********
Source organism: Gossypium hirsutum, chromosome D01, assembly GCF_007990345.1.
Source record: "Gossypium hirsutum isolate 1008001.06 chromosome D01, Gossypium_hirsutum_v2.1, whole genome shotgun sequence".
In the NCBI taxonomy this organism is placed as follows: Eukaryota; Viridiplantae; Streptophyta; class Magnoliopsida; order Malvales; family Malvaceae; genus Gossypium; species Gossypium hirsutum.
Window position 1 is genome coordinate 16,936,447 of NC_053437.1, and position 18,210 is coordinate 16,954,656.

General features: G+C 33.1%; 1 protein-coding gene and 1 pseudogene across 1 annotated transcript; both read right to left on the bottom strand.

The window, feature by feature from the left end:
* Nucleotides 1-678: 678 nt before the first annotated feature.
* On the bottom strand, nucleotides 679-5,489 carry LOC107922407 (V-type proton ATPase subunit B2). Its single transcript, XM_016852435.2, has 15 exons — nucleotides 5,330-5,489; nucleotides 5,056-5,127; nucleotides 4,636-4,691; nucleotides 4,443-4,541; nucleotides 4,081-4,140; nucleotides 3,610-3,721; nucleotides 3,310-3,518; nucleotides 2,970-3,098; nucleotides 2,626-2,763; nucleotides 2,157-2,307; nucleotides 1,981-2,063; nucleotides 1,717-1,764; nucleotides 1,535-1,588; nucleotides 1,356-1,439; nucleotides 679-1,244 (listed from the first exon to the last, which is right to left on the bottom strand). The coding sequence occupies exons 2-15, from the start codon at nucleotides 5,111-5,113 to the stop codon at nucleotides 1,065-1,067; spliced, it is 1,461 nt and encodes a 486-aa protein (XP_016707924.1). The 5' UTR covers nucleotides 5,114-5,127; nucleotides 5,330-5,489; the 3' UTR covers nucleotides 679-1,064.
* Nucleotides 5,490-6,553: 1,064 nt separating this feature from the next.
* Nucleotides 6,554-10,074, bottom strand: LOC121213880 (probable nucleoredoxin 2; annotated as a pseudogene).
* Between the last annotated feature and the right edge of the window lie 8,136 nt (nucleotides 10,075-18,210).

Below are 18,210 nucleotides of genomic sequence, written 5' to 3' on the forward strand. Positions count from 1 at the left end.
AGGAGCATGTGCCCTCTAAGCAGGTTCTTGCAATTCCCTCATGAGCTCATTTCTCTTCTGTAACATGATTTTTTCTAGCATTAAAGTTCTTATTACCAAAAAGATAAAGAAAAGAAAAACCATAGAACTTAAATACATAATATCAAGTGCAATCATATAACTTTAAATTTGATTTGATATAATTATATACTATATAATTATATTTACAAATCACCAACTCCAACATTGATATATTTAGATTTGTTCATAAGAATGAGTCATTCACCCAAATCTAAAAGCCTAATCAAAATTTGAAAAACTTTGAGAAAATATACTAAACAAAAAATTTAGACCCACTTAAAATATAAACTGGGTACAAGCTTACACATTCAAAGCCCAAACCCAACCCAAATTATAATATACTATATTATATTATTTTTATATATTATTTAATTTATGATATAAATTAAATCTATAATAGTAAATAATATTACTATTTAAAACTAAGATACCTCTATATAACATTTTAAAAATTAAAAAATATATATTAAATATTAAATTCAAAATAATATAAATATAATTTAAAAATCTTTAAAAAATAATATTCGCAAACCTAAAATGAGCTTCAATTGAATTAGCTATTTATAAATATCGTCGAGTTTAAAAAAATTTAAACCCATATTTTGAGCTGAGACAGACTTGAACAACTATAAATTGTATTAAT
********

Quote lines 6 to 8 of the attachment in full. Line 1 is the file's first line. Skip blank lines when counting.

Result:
The window, feature by feature from the left end:
* Nucleotides 1-678: 678 nt before the first annotated feature.
* On the bottom strand, nucleotides 679-5,489 carry LOC107922407 (V-type proton ATPase subunit B2). Its single transcript, XM_016852435.2, has 15 exons — nucleotides 5,330-5,489; nucleotides 5,056-5,127; nucleotides 4,636-4,691; nucleotides 4,443-4,541; nucleotides 4,081-4,140; nucleotides 3,610-3,721; nucleotides 3,310-3,518; nucleotides 2,970-3,098; nucleotides 2,626-2,763; nucleotides 2,157-2,307; nucleotides 1,981-2,063; nucleotides 1,717-1,764; nucleotides 1,535-1,588; nucleotides 1,356-1,439; nucleotides 679-1,244 (listed from the first exon to the last, which is right to left on the bottom strand). The coding sequence occupies exons 2-15, from the start codon at nucleotides 5,111-5,113 to the stop codon at nucleotides 1,065-1,067; spliced, it is 1,461 nt and encodes a 486-aa protein (XP_016707924.1). The 5' UTR covers nucleotides 5,114-5,127; nucleotides 5,330-5,489; the 3' UTR covers nucleotides 679-1,064.